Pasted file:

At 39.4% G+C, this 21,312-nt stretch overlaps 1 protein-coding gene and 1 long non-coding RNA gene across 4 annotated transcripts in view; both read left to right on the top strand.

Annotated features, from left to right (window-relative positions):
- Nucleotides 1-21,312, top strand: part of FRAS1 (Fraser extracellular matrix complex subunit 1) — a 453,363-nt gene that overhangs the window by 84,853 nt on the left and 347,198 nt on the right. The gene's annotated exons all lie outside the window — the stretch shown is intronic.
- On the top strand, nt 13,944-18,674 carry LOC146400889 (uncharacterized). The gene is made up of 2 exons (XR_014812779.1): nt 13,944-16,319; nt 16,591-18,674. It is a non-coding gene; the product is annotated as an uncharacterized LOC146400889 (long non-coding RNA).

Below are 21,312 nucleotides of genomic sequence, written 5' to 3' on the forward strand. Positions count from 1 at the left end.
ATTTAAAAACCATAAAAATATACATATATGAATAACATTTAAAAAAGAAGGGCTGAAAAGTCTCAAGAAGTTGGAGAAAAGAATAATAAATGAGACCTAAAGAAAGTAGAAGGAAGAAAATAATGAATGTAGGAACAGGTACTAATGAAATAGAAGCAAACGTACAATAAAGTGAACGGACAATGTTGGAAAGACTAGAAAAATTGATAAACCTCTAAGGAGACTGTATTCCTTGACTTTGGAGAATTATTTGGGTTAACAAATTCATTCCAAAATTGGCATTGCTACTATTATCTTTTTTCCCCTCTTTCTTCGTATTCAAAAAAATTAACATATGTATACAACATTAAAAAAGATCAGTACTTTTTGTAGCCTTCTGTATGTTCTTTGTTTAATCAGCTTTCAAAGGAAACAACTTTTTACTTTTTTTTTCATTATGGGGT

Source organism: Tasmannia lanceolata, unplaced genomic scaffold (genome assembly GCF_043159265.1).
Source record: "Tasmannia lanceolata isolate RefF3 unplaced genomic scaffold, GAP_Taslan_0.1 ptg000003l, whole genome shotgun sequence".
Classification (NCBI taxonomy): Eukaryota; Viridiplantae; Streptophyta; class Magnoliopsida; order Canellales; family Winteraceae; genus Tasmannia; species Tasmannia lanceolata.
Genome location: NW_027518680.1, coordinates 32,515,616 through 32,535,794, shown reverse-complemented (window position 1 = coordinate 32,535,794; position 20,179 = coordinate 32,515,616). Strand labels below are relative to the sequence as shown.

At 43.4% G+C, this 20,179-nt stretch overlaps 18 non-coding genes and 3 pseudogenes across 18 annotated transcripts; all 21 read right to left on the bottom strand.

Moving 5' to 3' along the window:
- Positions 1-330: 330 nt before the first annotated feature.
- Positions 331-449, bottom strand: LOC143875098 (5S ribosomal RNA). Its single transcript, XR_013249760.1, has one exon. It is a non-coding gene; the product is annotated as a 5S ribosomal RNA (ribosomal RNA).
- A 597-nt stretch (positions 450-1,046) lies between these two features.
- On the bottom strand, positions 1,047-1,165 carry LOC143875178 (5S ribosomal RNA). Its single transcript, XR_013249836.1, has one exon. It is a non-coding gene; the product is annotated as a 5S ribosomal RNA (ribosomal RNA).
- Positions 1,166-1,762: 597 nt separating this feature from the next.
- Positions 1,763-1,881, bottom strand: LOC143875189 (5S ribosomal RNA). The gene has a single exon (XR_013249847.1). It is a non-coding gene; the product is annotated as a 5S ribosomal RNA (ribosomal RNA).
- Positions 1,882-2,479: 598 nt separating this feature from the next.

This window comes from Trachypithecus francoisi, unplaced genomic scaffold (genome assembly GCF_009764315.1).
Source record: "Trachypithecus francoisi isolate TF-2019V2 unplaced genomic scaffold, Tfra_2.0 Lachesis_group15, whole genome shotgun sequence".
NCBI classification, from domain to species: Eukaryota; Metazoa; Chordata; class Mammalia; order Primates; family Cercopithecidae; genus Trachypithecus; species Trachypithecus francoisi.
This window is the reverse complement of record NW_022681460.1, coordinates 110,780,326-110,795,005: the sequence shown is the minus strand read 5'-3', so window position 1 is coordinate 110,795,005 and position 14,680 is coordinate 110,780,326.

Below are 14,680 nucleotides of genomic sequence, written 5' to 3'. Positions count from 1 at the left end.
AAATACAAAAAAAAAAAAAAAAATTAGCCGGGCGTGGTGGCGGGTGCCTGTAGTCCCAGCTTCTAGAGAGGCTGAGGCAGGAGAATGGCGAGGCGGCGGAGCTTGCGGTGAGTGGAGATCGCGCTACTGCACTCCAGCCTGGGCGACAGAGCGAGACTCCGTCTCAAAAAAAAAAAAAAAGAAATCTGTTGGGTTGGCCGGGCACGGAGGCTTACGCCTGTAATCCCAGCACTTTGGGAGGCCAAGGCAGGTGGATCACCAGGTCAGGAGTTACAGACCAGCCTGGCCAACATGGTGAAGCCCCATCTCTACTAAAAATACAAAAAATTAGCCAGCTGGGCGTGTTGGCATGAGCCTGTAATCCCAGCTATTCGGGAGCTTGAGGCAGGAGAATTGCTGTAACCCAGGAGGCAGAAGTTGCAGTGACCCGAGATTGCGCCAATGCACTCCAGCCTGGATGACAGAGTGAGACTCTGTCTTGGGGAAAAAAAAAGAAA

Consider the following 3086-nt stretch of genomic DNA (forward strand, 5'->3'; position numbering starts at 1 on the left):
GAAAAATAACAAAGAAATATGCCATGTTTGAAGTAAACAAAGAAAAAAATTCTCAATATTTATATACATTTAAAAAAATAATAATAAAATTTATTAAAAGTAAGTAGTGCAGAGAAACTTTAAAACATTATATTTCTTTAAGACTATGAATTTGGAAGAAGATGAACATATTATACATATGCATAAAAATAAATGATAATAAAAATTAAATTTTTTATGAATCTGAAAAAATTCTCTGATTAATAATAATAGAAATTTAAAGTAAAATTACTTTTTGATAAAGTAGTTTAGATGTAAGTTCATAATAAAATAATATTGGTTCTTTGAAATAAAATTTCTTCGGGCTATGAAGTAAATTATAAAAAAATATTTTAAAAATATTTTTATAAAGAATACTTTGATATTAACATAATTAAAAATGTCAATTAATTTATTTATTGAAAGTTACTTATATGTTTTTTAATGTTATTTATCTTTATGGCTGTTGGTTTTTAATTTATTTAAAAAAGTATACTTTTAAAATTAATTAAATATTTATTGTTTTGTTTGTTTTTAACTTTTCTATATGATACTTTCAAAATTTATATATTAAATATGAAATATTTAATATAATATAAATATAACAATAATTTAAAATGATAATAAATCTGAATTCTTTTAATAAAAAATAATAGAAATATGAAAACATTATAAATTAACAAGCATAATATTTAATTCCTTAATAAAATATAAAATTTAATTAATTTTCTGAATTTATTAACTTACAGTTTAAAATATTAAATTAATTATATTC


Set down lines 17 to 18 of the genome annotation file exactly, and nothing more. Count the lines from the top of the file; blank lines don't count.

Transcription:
- Positions 1,166-1,762: 597 nt separating this feature from the next.
- Positions 1,763-1,881, bottom strand: LOC143875189 (5S ribosomal RNA). The gene has a single exon (XR_013249847.1). It is a non-coding gene; the product is annotated as a 5S ribosomal RNA (ribosomal RNA).